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OREGON AND CALIFORNIA RAILROAD COMPANY v. UNITED STATES. NO. 1.

decided: April 6, 1903.

OREGON AND CALIFORNIA RAILROAD COMPANY
v.
UNITED STATES. NO. 1.



APPEAL FROM THE CIRCUIT COURT OF APPEALS FOR THE NINTH CIRCUIT.

Author: Harlan

[ 189 U.S. Page 103]

MR. JUSTICE HARLAN delivered the opinion of the court.

 By the act of Congress of March 3, 1887, c. 376, it was provided

[ 189 U.S. Page 104]

     that if, at the completion of the adjustments of land grants thereby directed to be made, or sooner, it appeared that lands had been from any cause erroneously certified or patented to or for any company claiming by, through or under grant from the United States to aid in the construction of a railroad, it should be the duty of the Secretary of the Interior to thereupon demand from such company a relinquishment or reconveyance to the United States of all such lands, whether within granted or indemnity limits; and if the company did not reconvey within ninety days after demand made, it should thereupon be the duty of the Attorney General to commence and prosecute in the proper courts the necessary proceedings to cancel the patents, certification or other evidence of title theretofore issued for the lands, and to restore the title thereof to the United States. 24 Stat. 556, c. 376.

In United States v. Missouri &c. Railway, 141 U.S. 360, 380, 382 -- which was an action brought by the United States after the passage of the above statute to have certain patents for land cancelled -- this court, after observing that as to some of the lands the United States appeared to have a direct interest in them, said: "As to others, it is under an obligation to claimants under the homestead and preemption laws to undo the wrong alleged to have been done by its officers, in violation of law, by removing the cloud cast upon its title, by the patents in question, and thereby enable it to properly administer these lands, and to give clear title to those whose rights, under those laws, may be superior to those of the railway company. A suit, therefore, to obtain a decree annulling the patents in question, so far as it is proper to do so, was required by the duty the Government owed as well to the public as to the individuals who acquired rights, which the patents, if allowed to stand, may defeat or embarrass." Reference was made in that case to United States v. San Jacinto Tin Co., 125 U.S. 273, 286, in which it was held that the United States could sue to set aside a patent improperly issued, where it appeared that there was an obligation on the part of the United States to the public, or to any individual, or where it had any interest of its own; also, to United States v. Beebe, 127 U.S. 338, 342, in which it was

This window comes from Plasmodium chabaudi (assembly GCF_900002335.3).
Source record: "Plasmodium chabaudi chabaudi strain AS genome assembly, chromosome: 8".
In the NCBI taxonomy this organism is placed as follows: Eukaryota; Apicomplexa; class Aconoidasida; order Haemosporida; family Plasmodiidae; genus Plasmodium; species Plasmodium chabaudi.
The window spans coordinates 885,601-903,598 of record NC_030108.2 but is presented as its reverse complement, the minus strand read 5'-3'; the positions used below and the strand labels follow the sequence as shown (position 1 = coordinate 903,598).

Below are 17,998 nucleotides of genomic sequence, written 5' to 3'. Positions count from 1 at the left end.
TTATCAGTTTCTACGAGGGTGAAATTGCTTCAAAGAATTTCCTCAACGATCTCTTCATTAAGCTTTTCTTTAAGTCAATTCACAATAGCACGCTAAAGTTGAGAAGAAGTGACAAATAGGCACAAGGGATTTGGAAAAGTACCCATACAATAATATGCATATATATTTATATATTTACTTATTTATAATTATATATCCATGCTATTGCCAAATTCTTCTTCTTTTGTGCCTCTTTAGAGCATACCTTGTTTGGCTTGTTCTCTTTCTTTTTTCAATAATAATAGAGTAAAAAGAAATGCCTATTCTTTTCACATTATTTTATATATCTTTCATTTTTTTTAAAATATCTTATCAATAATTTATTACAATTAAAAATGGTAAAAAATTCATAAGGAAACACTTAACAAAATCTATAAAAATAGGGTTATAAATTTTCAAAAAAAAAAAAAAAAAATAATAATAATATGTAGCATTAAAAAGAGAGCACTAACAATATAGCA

[ 189 U.S. Page 105]

     held that patents procured by fraud could be cancelled at the suit of the United States where that was necessary to be done in order that it might fulfill its obligations to others. The court then observed: "These principles equally apply where patents have been issued by mistake, and they are specially applicable where, as in the present case, a multiplicity of suits, each one depending upon the same facts and upon the same questions of law, and be avoided, and where a comprehensive decree, covering all contested rights, would accomplish the substantial ends of justice." See also United States v. Oregon &c. Railroad Co., 176 U.S. 28.